UK mulls easing visa policy
LONDON, United Kingdom (AFP) — Britain said Thursday that it was mulling an easing in visa access to help address labour shortages, which have been partly sparked by its tighter post-Brexit immigration rules.
The Government adopted a points-based immigration model following its exit from the European Union in January 2021.
“We work… to ensure our points-based system delivers for the UK and works in the best interests of the economy, by prioritising the skills and talent we need and encouraging long-term investment in the domestic workforce,” a Government spokesperson said.
“This includes reviewing the shortage occupation list to ensure it reflects the current labour market.”
The shortage list seeks to relax visa access for professions in short supply.
Many British companies have long called for the Government to ease its visa policy.
The hospitality, road haulage and agriculture sectors have been hit particularly hard by European labour shortages sparked by Brexit and exacerbated by COVID fallout.
The UK currently has about one million unfilled jobs, according to recent data from the Office for National Statistics (ONS).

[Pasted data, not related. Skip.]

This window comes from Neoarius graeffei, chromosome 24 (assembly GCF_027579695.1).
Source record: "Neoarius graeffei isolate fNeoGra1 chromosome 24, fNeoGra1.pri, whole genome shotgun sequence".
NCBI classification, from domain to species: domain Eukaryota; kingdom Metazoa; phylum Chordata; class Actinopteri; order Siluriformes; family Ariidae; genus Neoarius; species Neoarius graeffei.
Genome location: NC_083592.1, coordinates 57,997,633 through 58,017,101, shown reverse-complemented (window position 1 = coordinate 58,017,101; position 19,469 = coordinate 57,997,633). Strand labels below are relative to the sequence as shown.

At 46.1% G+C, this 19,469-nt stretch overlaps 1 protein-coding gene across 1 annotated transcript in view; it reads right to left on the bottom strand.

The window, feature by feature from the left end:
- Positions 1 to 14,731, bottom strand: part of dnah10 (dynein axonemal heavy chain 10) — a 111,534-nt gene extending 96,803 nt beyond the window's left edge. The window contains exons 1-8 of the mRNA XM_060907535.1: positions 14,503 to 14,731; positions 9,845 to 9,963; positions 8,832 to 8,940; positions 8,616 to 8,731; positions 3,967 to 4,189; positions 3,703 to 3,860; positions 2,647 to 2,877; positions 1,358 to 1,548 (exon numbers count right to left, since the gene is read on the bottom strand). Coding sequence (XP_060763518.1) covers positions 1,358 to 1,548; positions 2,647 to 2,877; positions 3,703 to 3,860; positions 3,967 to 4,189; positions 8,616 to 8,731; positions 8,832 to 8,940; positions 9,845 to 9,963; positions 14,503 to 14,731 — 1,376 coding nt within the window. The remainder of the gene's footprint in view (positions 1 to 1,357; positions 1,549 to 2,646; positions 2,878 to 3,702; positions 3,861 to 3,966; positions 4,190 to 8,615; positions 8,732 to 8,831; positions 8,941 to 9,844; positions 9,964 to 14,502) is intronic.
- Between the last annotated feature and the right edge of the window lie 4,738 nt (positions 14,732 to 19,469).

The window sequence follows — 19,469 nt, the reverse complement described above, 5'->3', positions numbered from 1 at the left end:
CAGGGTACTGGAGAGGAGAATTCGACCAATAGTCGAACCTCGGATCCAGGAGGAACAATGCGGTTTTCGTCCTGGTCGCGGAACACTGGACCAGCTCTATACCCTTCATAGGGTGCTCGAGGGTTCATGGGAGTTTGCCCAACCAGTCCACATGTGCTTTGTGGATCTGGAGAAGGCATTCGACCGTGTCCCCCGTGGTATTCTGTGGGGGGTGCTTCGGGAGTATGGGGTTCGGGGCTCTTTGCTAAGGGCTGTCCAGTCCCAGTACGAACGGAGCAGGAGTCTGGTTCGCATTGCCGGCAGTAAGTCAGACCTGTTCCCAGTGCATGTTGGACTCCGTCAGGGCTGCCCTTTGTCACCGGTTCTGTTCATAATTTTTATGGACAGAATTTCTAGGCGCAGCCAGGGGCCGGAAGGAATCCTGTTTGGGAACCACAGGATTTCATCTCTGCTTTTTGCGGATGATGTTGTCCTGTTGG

That figure has been pushed higher by including numbers of Britons choosing to leave the labour market as a result of long-term illness or early retirement.
The ONS published survey data Thursday showing that more than a quarter of UK firms with 10 or more employees were experiencing shortages in late February. That was broadly the same as in late January.
“Many [businesses] will have little option but to increase wages to attract and retain staff,” said Susannah Streeter, head of money and markets at stockbroker Hargreaves Lansdown.
“This piles on yet more pressure at a time when higher energy costs and rising prices of goods are still causing headaches.”
The UK Government and the Bank of England have urged employers to show restraint, warning that big pay hikes would jeopardise attempts to tame inflation.
Strikes have, however, multiplied in Britain in recent months as workers protest over salaries that have failed to keep pace with decades-high consumer price inflation, worsening a cost-of-living crisis.